Google+ Cinema Viewfinder: July 2012

Thursday, July 26, 2012

Winning IS Everything

by Tony Dayoub

Kimberly Lindbergs, film writer at the fantastic Cinebeats, invited me, friends of this blog (like Dennis Cozzalio and Jeremy Richey), and some other notable critics to participate in a sports movie symposium over at TCM's Movie Morlocks blog. There, Dennis says...
Sports movies tend to be too formulaic—not much else matters other than the build-up to the big, redemptive win—or too sloppily sentimental for my taste. And assaults on tear ducts are especially prevalent in baseball movies. Many who ought to know better seem convinced that because phony, manipulative movies like ███████████ or Field of Dreams get them all choked up, well, then they must be great movies.
Well, ███████████ is the movie I chose to write about. Because it does choke me up. And it is a great movie. And if you can't figure out what it is from the still above, go see what I have to say about it over at TCM.


Monday, July 23, 2012

The Dark Knight Rises (2012)

by Tony Dayoub

Given the tragedy in Aurora, CO, running a review of The Dark Knight Rises (TDKR) on Friday morning just didn't seem right. It's the start of a new week, however, and many of you have had a chance to see the new film. I don't normally go in for spoiler warnings, but given the nature of this beloved franchise, here it goes: if you haven't seen the movie yet, READ AT YOUR OWN PERIL...

Wednesday, July 18, 2012

Criterion Summer

by Tony Dayoub

Harriet Andersson in Summer with Monika (1953)

In the land of Criterion, the conversation at the moment is a quite funny non-debate (because the person who started it is wrong) over the aspect ratio of a release that isn't due to come out until October. But it eclipses some more relevant news. Namely, that Barnes & Noble is again hosting one of their biannual 50% off Criterion sales. If you are a heavy user of the tony Blu-ray/DVD label then now is the best time to stock up since, as you well know, SRP is usually between $30 and $40. And if you are willing to lay out +/- thirty bucks to become a B&N member, the thing practically pays itself off with the extra 10% off it garners you. The sale runs until 7/30. After the jump, a look at some of Criterion's most recent releases for you to consider.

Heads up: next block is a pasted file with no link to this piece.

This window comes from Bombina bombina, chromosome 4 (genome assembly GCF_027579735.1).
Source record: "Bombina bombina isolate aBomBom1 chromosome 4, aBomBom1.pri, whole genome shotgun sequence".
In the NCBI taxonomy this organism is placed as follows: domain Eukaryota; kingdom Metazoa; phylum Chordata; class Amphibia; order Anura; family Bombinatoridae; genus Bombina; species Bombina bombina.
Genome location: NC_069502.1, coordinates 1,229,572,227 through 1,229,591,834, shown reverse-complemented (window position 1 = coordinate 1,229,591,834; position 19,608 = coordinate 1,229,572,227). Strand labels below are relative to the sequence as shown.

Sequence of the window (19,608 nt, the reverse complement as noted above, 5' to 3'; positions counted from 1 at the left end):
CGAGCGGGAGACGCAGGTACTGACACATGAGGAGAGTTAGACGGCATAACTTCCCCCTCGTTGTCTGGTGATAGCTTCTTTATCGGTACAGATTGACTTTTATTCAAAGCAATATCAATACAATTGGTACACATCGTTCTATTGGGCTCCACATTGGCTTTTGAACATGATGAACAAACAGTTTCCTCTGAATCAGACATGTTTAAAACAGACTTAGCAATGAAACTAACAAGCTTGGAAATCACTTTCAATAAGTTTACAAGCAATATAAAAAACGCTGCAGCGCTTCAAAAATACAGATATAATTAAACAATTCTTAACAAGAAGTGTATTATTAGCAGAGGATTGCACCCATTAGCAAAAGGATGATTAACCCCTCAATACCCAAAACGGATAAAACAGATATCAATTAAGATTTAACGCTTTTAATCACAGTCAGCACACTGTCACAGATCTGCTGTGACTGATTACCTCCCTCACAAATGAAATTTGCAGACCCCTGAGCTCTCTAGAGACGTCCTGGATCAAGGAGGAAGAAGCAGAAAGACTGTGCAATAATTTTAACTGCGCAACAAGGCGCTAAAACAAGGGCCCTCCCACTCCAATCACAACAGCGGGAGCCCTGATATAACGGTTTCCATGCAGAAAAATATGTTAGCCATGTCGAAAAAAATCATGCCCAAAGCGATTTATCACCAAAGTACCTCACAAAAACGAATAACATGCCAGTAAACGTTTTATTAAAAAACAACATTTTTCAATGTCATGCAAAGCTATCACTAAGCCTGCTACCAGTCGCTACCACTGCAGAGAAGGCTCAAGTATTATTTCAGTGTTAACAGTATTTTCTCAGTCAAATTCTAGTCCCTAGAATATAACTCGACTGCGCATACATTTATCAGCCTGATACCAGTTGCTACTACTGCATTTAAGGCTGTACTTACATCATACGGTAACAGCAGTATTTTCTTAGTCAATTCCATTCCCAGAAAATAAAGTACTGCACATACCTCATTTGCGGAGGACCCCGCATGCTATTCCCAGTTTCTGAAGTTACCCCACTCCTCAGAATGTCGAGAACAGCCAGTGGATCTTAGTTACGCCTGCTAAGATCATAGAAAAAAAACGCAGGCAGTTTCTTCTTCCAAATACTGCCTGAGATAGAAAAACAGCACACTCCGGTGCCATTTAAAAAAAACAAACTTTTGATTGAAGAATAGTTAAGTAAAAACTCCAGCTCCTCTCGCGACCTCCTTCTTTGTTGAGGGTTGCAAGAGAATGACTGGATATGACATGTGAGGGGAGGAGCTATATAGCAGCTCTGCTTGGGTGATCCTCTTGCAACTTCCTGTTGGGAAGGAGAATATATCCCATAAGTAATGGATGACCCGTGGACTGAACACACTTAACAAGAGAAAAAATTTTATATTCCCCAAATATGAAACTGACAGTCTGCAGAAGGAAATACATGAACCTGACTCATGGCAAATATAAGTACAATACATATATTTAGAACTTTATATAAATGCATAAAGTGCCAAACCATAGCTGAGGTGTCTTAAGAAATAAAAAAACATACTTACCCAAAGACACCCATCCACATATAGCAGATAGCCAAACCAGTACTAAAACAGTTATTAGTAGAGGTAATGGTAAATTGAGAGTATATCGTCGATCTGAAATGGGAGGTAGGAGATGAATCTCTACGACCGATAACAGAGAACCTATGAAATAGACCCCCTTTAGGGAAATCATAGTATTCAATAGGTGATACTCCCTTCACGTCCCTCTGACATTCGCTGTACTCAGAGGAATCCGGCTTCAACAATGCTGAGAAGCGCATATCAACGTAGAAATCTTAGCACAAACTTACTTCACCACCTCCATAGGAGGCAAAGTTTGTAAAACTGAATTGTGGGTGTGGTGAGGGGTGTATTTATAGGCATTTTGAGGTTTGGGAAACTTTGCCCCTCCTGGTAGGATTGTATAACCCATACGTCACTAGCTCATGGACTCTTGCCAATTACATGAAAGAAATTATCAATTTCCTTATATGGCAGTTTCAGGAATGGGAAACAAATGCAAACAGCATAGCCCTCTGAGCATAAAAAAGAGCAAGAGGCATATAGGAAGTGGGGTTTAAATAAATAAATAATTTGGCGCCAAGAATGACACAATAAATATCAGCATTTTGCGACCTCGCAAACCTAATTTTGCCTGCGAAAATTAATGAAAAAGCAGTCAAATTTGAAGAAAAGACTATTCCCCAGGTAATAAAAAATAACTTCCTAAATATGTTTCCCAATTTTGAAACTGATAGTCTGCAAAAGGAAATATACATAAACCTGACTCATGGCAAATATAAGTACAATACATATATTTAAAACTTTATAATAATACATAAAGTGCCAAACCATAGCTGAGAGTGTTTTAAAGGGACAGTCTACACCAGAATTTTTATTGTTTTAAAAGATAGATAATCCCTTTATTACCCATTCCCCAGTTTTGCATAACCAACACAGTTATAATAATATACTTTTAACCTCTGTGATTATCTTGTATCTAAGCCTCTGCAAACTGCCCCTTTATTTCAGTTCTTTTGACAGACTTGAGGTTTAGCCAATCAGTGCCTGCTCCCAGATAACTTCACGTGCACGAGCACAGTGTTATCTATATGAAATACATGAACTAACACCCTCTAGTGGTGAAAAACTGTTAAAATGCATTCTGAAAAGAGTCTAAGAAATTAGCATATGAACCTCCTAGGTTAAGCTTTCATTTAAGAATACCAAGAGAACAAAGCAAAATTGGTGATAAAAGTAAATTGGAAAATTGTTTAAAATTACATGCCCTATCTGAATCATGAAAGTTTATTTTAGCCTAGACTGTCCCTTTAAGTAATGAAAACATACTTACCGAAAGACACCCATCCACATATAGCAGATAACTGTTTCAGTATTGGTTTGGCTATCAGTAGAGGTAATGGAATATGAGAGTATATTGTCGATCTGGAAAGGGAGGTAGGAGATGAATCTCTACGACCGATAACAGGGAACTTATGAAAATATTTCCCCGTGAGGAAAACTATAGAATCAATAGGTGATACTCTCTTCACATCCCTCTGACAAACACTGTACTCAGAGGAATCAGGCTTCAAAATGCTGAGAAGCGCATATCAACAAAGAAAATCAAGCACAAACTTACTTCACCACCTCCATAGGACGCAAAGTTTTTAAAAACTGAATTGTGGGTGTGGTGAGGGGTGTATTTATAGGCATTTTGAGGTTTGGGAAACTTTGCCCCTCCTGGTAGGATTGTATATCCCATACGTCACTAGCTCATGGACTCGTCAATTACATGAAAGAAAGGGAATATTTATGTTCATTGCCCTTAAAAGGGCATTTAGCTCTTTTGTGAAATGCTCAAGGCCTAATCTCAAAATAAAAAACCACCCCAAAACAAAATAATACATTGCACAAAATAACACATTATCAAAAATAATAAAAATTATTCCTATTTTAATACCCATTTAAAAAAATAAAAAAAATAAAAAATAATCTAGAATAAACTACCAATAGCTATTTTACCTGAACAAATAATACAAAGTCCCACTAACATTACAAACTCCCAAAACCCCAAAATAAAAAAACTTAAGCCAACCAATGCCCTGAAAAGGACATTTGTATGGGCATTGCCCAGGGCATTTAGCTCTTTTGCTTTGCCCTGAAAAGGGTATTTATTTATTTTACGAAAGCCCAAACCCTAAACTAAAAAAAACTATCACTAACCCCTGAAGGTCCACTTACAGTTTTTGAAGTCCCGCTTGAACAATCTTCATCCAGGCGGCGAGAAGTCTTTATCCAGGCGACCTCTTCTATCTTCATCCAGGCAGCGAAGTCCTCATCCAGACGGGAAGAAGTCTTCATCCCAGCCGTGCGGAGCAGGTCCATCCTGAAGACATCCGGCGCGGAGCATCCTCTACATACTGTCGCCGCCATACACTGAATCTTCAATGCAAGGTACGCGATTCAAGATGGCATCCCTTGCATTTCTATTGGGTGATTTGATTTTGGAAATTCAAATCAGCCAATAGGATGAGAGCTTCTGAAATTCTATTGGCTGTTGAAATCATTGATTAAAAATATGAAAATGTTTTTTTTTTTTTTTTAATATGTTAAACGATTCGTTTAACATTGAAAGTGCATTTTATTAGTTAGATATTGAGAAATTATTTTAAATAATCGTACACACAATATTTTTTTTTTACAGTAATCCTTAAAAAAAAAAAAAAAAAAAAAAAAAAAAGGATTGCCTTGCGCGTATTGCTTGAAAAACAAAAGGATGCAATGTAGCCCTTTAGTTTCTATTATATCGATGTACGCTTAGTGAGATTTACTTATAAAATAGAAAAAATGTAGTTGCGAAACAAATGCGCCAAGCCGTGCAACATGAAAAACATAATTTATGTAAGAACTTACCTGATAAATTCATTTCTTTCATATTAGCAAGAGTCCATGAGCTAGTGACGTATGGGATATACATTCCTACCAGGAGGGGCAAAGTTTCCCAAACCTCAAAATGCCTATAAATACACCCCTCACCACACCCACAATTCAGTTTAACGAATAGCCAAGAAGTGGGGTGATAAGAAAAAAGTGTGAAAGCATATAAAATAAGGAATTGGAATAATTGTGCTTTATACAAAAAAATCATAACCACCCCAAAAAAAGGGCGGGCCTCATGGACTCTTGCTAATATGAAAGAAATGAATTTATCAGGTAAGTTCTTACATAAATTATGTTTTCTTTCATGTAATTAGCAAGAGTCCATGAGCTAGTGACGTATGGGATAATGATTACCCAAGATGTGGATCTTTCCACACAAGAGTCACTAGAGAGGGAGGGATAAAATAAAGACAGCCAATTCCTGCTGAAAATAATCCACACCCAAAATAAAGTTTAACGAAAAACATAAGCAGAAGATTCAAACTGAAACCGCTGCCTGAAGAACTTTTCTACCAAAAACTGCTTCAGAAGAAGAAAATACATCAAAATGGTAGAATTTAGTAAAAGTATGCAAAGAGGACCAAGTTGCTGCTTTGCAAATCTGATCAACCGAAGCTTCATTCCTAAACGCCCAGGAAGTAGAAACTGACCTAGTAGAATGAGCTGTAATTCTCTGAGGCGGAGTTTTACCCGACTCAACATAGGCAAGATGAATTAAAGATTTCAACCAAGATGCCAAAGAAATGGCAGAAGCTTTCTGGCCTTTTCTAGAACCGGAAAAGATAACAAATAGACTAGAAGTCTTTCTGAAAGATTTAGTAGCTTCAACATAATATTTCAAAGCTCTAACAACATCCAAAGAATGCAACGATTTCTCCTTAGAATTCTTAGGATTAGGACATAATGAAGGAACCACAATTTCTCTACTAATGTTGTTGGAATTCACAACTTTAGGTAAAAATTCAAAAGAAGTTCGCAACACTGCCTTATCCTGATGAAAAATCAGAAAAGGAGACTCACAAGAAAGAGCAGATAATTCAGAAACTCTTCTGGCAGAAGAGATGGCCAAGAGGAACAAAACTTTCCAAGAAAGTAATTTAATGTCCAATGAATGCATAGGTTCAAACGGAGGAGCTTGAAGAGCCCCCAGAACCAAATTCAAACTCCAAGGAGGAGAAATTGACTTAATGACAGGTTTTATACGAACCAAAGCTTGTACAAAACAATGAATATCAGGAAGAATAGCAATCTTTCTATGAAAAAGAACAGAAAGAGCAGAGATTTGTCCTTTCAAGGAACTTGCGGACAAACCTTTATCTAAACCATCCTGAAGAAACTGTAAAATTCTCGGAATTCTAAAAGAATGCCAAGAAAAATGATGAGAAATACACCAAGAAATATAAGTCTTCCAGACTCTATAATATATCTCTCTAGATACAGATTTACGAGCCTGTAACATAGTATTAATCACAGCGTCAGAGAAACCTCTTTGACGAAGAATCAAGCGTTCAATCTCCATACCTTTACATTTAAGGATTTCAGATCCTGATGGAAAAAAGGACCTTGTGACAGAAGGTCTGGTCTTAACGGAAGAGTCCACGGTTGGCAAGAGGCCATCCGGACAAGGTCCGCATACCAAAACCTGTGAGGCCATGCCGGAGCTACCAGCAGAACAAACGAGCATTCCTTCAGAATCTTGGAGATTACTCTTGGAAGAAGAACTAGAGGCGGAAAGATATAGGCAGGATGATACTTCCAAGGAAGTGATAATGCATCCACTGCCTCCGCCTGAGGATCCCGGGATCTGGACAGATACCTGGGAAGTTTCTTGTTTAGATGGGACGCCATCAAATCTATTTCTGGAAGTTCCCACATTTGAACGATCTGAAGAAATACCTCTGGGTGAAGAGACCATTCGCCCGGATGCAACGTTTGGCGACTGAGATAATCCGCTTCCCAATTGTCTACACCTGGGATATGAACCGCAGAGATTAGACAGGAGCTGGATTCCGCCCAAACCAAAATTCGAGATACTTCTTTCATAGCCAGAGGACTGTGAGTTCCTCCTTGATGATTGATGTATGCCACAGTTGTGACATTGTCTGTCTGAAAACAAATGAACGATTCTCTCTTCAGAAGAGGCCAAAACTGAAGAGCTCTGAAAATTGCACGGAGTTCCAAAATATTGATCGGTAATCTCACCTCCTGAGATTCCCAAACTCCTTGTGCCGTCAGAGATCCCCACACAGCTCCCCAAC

Friday, July 6, 2012

Savages (2012)

by Tony Dayoub

On the worst end of the Oliver-Stone-is-batshit spectrum you get a dated movie like Natural Born Killers (1994), and on the best you get the sublimely absurd U-Turn (1997). The mediocre Savages plays it safely down the middle. Based on the crime novel by Don Winslow, Savages follows burnt out war vet Chon (Taylor Kitsch) and stoner-botanist Ben (Aaron Johnson), pot-growing partners who must safely recover their mutual lover O (Blake Lively), kidnapped by desperate cartel queen Elena (Salma Hayek) and her henchman Lado (Benicio del Toro) after the buddies rebuff an offer to merge. John Travolta plays Dennis, a corrupt DEA agent working both sides to his favor.

Tuesday, July 3, 2012

The Amazing Spider-Man (2012)

by Tony Dayoub

So let's get the major criticism out of the way right now. Why reboot the Spider-Man series so soon? The dismal Spider-Man 3, overstuffed with dangling plot threads left over from previous films, only came out 5 years ago. But it isn't like the series couldn't recover from one crappy film. Rising salaries for its three principals, Tobey Maguire, Kirsten Dunst and James Franco may be partly to blame. But why not just recast? Perhaps the aim is to rebuild on a better foundation. Whatever the reason is, the one thing that's certain is that Sony Pictures had to make a Spider-Man film pronto because, if they didn't, the rights would revert back to Marvel Entertainment and presumably its owner, Disney. Since Maguire and Dunst are getting a bit long in the tooth to realistically keep up the romantic histrionics in perpetuity, the reframing of the series with a younger audience in mind was assured. Hence, The Amazing Spider-Man.

Monday, July 2, 2012

2012 So Far: Midterm Top 5

by Tony Dayoub

We're halfway through 2012, and I thought you might be interested about the handful of films at the top of my best list so far. If I had to find one thing in common in all of these, I would say that each one has some impediment (not a flaw) which might make it difficult for audiences to embrace.